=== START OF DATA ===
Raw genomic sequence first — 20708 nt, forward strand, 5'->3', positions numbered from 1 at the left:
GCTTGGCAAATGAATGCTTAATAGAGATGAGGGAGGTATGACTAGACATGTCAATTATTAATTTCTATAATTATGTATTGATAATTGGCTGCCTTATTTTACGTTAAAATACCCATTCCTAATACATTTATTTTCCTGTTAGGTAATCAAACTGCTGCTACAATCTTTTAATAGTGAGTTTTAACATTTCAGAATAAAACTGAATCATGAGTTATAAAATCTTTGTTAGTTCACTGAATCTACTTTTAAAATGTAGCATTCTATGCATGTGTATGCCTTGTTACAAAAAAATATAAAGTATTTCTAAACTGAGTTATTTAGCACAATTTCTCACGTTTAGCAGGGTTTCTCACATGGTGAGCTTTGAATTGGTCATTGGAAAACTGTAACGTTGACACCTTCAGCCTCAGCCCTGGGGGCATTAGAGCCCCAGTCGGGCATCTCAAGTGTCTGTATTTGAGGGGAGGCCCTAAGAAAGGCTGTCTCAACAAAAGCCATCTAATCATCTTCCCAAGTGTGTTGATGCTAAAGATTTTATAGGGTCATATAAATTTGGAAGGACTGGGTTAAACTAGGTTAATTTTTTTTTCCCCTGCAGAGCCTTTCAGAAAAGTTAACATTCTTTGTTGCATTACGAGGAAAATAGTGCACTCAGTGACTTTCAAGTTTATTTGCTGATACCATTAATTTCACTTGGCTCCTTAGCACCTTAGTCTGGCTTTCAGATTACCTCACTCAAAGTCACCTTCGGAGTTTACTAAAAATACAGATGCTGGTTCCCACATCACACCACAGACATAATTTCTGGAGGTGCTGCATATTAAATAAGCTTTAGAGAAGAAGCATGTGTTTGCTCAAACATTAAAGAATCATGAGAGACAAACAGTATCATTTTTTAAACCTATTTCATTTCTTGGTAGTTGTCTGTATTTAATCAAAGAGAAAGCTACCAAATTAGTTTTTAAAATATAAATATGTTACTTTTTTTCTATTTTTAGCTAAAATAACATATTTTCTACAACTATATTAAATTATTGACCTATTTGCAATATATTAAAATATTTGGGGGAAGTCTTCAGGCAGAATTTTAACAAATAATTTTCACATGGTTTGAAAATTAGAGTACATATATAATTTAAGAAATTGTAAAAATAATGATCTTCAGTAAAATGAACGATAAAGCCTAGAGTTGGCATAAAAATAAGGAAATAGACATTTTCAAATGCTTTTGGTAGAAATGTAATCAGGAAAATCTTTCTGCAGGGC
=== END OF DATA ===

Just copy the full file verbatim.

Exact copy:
Raw genomic sequence first — 20708 nt, forward strand, 5'->3', positions numbered from 1 at the left:
GCTTGGCAAATGAATGCTTAATAGAGATGAGGGAGGTATGACTAGACATGTCAATTATTAATTTCTATAATTATGTATTGATAATTGGCTGCCTTATTTTACGTTAAAATACCCATTCCTAATACATTTATTTTCCTGTTAGGTAATCAAACTGCTGCTACAATCTTTTAATAGTGAGTTTTAACATTTCAGAATAAAACTGAATCATGAGTTATAAAATCTTTGTTAGTTCACTGAATCTACTTTTAAAATGTAGCATTCTATGCATGTGTATGCCTTGTTACAAAAAAATATAAAGTATTTCTAAACTGAGTTATTTAGCACAATTTCTCACGTTTAGCAGGGTTTCTCACATGGTGAGCTTTGAATTGGTCATTGGAAAACTGTAACGTTGACACCTTCAGCCTCAGCCCTGGGGGCATTAGAGCCCCAGTCGGGCATCTCAAGTGTCTGTATTTGAGGGGAGGCCCTAAGAAAGGCTGTCTCAACAAAAGCCATCTAATCATCTTCCCAAGTGTGTTGATGCTAAAGATTTTATAGGGTCATATAAATTTGGAAGGACTGGGTTAAACTAGGTTAATTTTTTTTTCCCCTGCAGAGCCTTTCAGAAAAGTTAACATTCTTTGTTGCATTACGAGGAAAATAGTGCACTCAGTGACTTTCAAGTTTATTTGCTGATACCATTAATTTCACTTGGCTCCTTAGCACCTTAGTCTGGCTTTCAGATTACCTCACTCAAAGTCACCTTCGGAGTTTACTAAAAATACAGATGCTGGTTCCCACATCACACCACAGACATAATTTCTGGAGGTGCTGCATATTAAATAAGCTTTAGAGAAGAAGCATGTGTTTGCTCAAACATTAAAGAATCATGAGAGACAAACAGTATCATTTTTTAAACCTATTTCATTTCTTGGTAGTTGTCTGTATTTAATCAAAGAGAAAGCTACCAAATTAGTTTTTAAAATATAAATATGTTACTTTTTTTCTATTTTTAGCTAAAATAACATATTTTCTACAACTATATTAAATTATTGACCTATTTGCAATATATTAAAATATTTGGGGGAAGTCTTCAGGCAGAATTTTAACAAATAATTTTCACATGGTTTGAAAATTAGAGTACATATATAATTTAAGAAATTGTAAAAATAATGATCTTCAGTAAAATGAACGATAAAGCCTAGAGTTGGCATAAAAATAAGGAAATAGACATTTTCAAATGCTTTTGGTAGAAATGTAATCAGGAAAATCTTTCTGCAGGGC